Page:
The City Magazine Since 1975

Country Venison Pâté

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  • 1 small venison tenderloin (approx. 1/4-lb.)
  • 3 Tbs. gin
  • 12 juniper berries
  • 2 large shallots, minced
  • 1 cup chicken livers
  • 2 Tbs. dry thyme
  • 2 Tbs. dry rosemary
  • 2 Tbs. allspice
  • 2 lbs. ground lean pork
  • 2 lbs. ground veal (Turkey or chicken can be used if veal is not available.)
  • 2 lbs. ground venison
  • 2 eggs
  • Salt and pepper
  • 13 slices of lean bacon
  • 1/2 cup pistachios
  • 2 bay leaves

Slice the venison tenderloin into one-inch-long strips. Marinate overnight with the gin and juniper berries in a plastic container or a zippered plastic bag.
The next day, in a food processor, mix together the shallots, chicken livers, thyme, rosemary, and allspice, and process into a purée.

Mix together the pork, veal, and ground venison in a large bowl. Add the liver mixture and the eggs.

Pour the juice from the marinated strips, including the gin and juniper berries, into the meat mixture. Reserve the strips for later. Salt and pepper the mixture generously. Gently sauté a tablespoon of the mixture to taste test. Pâté must be well seasoned and spiced, as it loses some of its flavor after being cooked.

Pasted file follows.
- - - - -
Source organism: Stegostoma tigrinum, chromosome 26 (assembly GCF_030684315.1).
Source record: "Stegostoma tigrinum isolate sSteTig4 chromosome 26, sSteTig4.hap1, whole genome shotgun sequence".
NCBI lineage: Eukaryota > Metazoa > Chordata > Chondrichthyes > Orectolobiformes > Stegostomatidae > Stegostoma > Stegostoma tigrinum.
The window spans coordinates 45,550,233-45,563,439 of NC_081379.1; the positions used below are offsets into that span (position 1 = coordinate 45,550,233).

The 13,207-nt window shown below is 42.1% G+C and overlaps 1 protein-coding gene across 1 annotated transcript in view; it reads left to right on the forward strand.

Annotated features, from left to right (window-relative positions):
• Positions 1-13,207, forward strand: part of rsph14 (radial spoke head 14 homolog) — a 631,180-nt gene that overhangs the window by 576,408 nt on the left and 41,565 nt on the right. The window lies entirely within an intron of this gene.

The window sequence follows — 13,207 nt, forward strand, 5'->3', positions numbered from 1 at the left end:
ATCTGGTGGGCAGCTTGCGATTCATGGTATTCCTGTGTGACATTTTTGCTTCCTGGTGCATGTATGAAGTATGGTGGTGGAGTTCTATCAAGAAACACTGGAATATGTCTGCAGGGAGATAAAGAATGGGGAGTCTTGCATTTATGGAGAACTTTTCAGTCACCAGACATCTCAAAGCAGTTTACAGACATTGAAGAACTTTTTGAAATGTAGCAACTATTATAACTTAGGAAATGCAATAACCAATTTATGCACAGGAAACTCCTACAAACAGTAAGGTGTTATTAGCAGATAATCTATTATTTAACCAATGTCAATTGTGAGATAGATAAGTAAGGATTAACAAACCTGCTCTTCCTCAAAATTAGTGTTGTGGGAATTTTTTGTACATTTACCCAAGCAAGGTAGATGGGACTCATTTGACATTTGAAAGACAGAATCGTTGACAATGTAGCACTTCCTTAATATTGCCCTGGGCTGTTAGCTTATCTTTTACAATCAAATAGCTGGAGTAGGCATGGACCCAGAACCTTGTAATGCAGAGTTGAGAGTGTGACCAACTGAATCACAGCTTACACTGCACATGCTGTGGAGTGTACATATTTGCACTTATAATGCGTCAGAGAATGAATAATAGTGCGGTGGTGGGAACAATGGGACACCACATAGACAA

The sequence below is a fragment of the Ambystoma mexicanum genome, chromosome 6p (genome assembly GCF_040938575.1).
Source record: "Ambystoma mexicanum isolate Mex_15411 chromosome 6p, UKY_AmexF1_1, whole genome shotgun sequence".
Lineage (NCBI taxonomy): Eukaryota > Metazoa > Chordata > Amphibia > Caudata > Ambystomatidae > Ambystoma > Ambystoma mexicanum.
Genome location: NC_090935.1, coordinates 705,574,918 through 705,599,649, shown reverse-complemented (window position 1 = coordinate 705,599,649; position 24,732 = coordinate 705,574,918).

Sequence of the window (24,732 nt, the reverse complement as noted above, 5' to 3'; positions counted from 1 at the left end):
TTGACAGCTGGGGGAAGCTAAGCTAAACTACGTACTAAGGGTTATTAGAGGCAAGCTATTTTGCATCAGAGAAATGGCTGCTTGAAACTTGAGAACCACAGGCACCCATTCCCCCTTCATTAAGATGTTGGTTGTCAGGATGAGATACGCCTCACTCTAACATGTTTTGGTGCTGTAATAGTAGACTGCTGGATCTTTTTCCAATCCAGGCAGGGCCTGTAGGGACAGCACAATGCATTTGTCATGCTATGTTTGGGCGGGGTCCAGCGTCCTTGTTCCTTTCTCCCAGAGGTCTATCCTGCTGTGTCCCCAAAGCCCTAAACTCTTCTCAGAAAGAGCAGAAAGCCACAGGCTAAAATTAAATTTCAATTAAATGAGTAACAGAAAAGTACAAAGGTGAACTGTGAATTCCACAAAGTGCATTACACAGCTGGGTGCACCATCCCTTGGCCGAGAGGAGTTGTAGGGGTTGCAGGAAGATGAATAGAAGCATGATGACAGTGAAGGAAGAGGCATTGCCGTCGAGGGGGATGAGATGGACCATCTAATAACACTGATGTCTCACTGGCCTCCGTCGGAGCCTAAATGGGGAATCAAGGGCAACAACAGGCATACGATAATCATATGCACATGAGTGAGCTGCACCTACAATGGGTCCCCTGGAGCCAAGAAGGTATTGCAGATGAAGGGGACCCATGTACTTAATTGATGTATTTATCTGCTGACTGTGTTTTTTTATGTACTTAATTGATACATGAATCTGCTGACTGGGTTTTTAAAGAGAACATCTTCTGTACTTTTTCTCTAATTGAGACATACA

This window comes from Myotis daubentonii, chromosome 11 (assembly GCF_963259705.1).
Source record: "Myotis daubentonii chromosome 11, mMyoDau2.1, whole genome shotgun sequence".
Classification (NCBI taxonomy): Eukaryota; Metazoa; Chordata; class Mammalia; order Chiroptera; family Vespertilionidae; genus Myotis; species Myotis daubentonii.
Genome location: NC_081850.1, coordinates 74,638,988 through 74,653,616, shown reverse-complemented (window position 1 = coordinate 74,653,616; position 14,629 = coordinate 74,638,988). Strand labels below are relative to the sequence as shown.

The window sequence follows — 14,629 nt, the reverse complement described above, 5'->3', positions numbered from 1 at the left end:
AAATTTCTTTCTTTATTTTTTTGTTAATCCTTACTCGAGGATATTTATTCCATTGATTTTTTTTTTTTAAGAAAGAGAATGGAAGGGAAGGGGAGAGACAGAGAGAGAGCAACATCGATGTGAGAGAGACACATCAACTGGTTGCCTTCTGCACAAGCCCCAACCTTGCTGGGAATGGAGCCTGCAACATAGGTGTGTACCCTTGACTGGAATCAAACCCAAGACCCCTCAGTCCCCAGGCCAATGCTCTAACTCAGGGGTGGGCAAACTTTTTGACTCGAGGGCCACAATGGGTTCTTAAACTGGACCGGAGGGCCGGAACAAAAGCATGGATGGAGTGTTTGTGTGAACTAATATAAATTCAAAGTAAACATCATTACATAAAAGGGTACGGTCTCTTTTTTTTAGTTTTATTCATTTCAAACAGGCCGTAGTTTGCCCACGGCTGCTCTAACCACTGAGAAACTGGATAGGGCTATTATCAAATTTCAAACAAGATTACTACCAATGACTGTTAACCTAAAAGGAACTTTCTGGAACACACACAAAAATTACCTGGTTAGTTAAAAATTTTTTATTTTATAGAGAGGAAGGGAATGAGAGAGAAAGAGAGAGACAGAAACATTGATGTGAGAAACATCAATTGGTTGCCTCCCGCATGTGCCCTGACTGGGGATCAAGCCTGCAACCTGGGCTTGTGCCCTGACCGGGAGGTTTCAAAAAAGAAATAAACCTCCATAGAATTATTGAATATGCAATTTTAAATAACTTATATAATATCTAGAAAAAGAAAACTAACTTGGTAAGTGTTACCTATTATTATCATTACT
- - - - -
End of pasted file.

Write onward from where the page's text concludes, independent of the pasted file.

Preheat the oven to 300ºF. Line a three-pound terrine with the bacon on all sides. Lay one-third of the ground meat in the terrine. Pack tightly by pressing down with your hands. Add the thin strips of marinated venison and the pistachios. Do not create a thick layer—instead push the strips and nuts into the meat. If the meat does not surround the strips and the nuts, the pâté will split when cut. Top with the remainder of the meat.

The terrine should be overfilled, as pate reduces in size after cooking. Cover the ground meat with bacon strips. Top with two bay leaves. Cover with terrine lid or aluminum foil. Set the terrine in a pan of hot water in the preheated oven. Bake for 35 minutes.

Remove lid or foil and bake for another 35 minutes. Check temperature after about 25 minutes. When a meat or instant-read thermometer reaches 160ºF and juices run clear when meat is punctured by the thermometer, the pâté is done. Cooking time varies based on shape of terrine and oven type.

Remove the terrine from oven and lay foil on top. Put at least a half-pound weight on top (a large can will do). Let the pâté cool on the kitchen counter. Make sure the terrine sits on an empty pan, as liquid may spill over the edges. This is an important step in the process as the weight pushes the fat and liquid out of the pâté and creates the coating.

When pâté has cooled, cover it tightly and refrigerate for at least three days. This amount of time is necessary in order to bring out all the flavors from the spices.

Serve at room temperature or cold. Slice and serve on toast, accompanied by French cornichons. Pâté can be kept tightly covered for up to three weeks in the refrigerator.

Variations for duck or rabbit pâté:
in the above recipe, you can substitute strips from the breast of a duck or the tenderloin of a rabbit for the strips of venison. Substitute cognac or Armagnac and peppercorns for the gin and juniper berries. Walnuts or hazelnuts can be substituted for the pistachios. All other ingredients and the cooking time remain the same.